I just got back from a weekend in Little Rock, Arkansas, and was faced with the usual travel decision about car parking. From official airport lots to private lots, you can pay a lot or a little to park at the airport.
If you are like me, you know a lot of people getting married. It seems that about every month or two, a friend calls me to tell me the good news. Of course, my first reaction whenever a buddy gets engaged is to sing the song ‘Another One Bites the Dust.'
After I am done mourning their loss, I get to work on the parts that impact me. I figure out if I can go, I check out my vacation time at work, I research flights and hotels, I make sure my wardrobe works for the wedding, which is easy because I own a tux and four suits, and make sure everything is lined up for the trip.
What always turns out to be an after thought, though, is the gift. Going to a wedding is not cheap. Flight, hotel, and rental car can easily approach $500 depending on the destination. Once you factor in meals, bar visits with friends, airport parking, and other incidental costs, $500 becomes conservative. If you are in your 20s or 30s, you might have several of these per year. Ouch!
But being there for a friend is a wonderful thing to do. Being a part of a wedding (I have been an usher a lot of times amongst other jobs) is fun and an honor. Getting there a day or two early to get your good friend incredibly drunk and pay for a few lap dances is even better.
But then, on top of all of that, you have to buy them a present. Don't get me wrong, I don't mind buying a wedding present or gift card for a friend. But knowing how much to spend and what to get can be tough. I recently read that the average wedding gift costs $70.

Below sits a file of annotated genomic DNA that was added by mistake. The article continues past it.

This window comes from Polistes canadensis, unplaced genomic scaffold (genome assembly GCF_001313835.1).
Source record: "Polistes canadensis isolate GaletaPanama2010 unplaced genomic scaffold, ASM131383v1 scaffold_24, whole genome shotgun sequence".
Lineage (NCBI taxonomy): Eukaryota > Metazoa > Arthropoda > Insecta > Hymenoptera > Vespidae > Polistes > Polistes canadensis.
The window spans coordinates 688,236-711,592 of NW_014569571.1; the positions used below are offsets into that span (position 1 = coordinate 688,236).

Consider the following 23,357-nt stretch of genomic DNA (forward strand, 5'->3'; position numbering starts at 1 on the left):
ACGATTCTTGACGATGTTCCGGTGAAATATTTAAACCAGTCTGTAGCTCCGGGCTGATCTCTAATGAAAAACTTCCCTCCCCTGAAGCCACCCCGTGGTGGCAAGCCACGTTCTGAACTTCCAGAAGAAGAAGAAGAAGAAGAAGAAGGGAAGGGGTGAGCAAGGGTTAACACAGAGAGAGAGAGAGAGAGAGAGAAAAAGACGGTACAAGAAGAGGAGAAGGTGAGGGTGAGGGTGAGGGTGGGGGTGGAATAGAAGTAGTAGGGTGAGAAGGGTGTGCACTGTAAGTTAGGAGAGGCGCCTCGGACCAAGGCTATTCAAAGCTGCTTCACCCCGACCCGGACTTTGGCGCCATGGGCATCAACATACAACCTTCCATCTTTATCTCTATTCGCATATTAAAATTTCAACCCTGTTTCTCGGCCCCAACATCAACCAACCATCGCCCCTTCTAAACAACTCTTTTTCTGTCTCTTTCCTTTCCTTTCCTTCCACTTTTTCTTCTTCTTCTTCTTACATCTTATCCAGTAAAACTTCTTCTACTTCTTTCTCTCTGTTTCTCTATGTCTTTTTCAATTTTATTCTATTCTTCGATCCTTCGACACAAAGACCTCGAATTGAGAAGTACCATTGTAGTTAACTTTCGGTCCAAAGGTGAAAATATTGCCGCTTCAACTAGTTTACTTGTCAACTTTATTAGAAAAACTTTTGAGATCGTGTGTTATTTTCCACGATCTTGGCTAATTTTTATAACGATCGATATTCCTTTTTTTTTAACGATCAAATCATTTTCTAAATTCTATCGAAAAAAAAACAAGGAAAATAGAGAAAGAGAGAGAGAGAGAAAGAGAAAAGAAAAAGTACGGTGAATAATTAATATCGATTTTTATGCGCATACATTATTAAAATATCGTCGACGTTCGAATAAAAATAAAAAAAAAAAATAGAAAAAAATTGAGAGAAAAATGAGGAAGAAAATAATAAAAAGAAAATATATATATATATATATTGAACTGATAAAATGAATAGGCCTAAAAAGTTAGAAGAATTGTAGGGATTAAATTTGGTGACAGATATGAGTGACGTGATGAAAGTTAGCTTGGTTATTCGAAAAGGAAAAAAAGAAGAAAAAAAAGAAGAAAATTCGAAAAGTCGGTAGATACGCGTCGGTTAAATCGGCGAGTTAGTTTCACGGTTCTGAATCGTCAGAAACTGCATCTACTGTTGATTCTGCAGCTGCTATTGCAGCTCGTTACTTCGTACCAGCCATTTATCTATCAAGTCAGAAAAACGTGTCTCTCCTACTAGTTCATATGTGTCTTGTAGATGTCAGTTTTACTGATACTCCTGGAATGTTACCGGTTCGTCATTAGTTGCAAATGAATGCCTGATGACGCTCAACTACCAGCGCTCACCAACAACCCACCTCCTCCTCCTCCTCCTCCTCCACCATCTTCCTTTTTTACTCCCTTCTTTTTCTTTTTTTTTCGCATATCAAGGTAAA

Many experts have rules on how you should decide what to spend on a wedding gift, but I think you have to figure out your own way to decide what you can afford and what is appropriate. Here are the guidelines I use:
- For a good friend from high school or college, I usually spend about $50-$60.
- For a lifelong friend or someone I consider to be a very close friend, I usually spend about $75.
- For a “dead hooker in a trunk friend” (see below for explanation), I spend about $100.
- If I am bringing a girlfriend/date to the wedding, I add on about $25.
- This has increased over time as my income has increased. When I was right out of school, I usually spend about $50 no matter was as that is what I could afford.
What are your guidelines? How do you decide what to spend? Please share your thoughts in the comments.
*A dead hooker in a trunk friend is someone you could call if you somehow end up in a situation where you have a dead hooker in your trunk. This friend would help you out of the situation rather than just calling the cops. I have never had the situation arise, but I know exactly who I could call.
Image from Shelley Panzarella.